Botswana: Country's Music Export
Botswana's music export to Norway, Banjo Mosele is back in the country for a series of shows ahead of the festive season.
Mosele said in Gaborone yesterday that he would be here until next year, collaborating with local musicians.
Mosele, who hopes to form a band, said he is interested in the development of traditional and folk music. "That is my dream. I want to take this type of music to another level."
In the past, Mosele worked with folk musicians like George Swabi and the Molepolole-based Stampore.
He plans to conduct international tours with the new band before returning to Norway next year.
He says one of the musicians he would be collaborating with is drummer Enock Mbewe. The two veterans started working together in 2000 and last year, Mosele invited him to Norway for a brief visit.
Mosele said Mbewe was in fact one of the members of his original band, which recorded his debut album.
He is working on his third album and wants to involve Mbewe on this project as well. "We want to work on material for the album by performing live together. We are doing rehearsals together," he said.
However, Mosele would also like to establish some rapport with other musicians. "We are looking at other people to work with because we have a big dream for artistes in Botswana."
Mosele left Botswana in the early 90s to settle in Europe. He says because the local market is small, they would be looking at exporting their music. Not only is the market limited, Mosele says in Botswana they also play to small audiences.
But he is thankful for the support he has received from local music lovers. In fact, he says, his first album sold very well in the country. "I also have feel so excited when I perform for my people. They have been so supportive. They kept us going for a long time.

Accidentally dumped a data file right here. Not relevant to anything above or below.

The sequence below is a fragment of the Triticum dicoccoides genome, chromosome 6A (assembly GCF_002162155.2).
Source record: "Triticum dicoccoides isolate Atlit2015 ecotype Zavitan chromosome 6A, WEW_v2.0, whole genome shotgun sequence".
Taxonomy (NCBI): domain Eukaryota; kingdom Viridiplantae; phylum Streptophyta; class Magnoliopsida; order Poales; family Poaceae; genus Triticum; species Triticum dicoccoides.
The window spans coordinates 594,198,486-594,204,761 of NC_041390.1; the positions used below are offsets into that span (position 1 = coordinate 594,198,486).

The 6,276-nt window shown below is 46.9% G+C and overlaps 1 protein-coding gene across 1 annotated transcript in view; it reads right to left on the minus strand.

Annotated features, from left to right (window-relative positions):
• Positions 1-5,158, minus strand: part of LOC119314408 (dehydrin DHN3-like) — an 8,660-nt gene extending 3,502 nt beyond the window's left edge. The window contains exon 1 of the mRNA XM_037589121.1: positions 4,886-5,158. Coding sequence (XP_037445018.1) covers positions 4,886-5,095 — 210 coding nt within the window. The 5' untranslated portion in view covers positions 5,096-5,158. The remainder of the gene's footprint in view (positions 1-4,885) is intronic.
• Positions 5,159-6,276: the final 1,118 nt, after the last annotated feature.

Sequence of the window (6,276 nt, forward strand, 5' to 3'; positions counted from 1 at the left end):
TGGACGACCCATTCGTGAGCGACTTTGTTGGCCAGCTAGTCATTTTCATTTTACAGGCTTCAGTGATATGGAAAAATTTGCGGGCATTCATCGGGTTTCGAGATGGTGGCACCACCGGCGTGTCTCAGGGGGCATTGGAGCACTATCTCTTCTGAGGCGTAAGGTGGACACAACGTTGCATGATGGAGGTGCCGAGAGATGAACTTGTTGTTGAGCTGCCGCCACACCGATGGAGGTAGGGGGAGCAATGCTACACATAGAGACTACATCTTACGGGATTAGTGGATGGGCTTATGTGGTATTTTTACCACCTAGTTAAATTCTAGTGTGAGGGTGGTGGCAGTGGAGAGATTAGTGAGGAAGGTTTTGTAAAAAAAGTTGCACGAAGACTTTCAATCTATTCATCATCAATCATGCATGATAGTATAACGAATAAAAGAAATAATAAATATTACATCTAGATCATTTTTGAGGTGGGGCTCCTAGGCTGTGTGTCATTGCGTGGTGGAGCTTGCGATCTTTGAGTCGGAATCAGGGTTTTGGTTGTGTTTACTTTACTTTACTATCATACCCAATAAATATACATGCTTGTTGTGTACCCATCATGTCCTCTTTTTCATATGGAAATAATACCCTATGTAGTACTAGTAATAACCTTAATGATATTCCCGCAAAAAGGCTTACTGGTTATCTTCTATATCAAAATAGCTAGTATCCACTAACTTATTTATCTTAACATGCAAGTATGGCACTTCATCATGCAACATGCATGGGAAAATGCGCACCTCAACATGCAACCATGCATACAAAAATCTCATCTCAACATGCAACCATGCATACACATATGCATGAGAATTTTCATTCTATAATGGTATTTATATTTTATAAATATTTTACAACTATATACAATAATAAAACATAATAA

"But when it comes to the market, how many venues do we have that can cater for us? We need sponsorship," he said about the challenges facing the local music scene.
Mosele said local musicians have no choice but to target the international market. The best thing, according to him, is to look at improving folk and traditional music so that it can be accepted worldwide.
Having been in the business for 30 years, Mosele has realised that the country has good traditional music that lacks exposure.
Mosele also spoke about the struggles of local musicians. He said old musicians live a hard life, adding that artistes have always been neglected and many have died as paupers.
"Home is always home, I don't like to live in another country but it is tough here. We have been fending for ourselves," he said.
"Our music is played on radio and television but we have never been paid. I don't like to sound like an angry man but the reality is that it has been very tough."
He said it is hightime politicians took the musicians' plight into consideration. Noting that arts has been neglected for the past 41 years, Mosele said Botswana is the only country, which is not included in the encyclopedia of African music. "We are not crying but it has come to a point where it has gone too far. We don't even have a national theatre.
Politicians should do something. I have to call a spade a spade. Enough is enough," he charged.
"We don't want to be given money for charity but we want to be paid for our work. It is a miracle that musicians are still surviving."
Mosele said there is massive talent in the country but the artists are discouraged because of lack of incentives.
However, Mosele hopes that organisations like the Botswana Musicians Union (BOMU) would come to artistes' rescue. "We need to speak with one voice. I give BOMU my thumbs-up. We are willing to support the union."
Mosele, who studied music in the United Kingdom (UK), said the course opened new venues for him. He said after studying music, it became easier for him to work with international artistes. "If I didn't go to a music school, I could not have survived in a foreign country."
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He is wishing that the next generation of musicians would also study music. He said in other countries, students are offered music lessons after formal classes.
Mosele would like to see the same thing done in Botswana since children would be exposed to music at a tender age.
Meanwhile, Mosele will be performing at Satchmos' Jazz Cafe with Stampore this weekend. Their shows start tomorrow (Friday) and ends on Saturday.